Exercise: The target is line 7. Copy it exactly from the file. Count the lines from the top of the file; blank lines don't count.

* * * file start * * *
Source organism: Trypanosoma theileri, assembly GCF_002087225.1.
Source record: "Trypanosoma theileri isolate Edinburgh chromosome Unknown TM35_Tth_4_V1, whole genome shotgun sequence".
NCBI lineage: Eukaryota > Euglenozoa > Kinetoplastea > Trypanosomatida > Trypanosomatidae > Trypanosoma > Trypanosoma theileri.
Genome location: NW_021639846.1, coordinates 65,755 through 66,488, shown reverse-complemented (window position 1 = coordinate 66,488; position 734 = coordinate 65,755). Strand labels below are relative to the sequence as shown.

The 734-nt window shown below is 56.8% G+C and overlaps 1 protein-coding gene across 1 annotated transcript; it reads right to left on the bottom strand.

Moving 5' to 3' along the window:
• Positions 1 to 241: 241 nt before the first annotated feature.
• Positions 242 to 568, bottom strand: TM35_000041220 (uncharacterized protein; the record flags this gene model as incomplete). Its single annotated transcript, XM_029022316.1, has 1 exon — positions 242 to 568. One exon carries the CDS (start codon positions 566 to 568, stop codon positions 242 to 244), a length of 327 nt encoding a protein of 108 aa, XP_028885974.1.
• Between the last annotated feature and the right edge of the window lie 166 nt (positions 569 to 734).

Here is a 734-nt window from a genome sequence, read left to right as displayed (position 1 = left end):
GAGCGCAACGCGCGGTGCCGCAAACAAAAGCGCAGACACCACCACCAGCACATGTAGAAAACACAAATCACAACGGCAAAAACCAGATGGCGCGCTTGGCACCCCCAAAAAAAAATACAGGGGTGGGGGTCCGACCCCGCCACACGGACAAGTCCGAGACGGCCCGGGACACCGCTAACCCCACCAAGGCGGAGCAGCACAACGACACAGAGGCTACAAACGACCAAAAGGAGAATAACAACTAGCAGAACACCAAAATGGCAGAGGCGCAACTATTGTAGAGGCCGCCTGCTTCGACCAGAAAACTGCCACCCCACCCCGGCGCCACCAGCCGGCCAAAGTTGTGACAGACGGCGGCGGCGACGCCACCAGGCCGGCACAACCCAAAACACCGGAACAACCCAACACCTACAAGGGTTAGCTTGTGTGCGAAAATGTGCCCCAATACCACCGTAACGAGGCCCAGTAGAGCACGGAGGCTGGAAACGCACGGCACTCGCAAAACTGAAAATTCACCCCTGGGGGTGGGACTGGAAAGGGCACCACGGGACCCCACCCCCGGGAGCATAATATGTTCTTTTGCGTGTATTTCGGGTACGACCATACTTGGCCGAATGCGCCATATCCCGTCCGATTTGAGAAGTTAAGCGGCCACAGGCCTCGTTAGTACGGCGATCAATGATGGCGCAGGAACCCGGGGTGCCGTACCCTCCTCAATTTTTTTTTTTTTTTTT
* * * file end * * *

• Positions 1 to 241: 241 nt before the first annotated feature.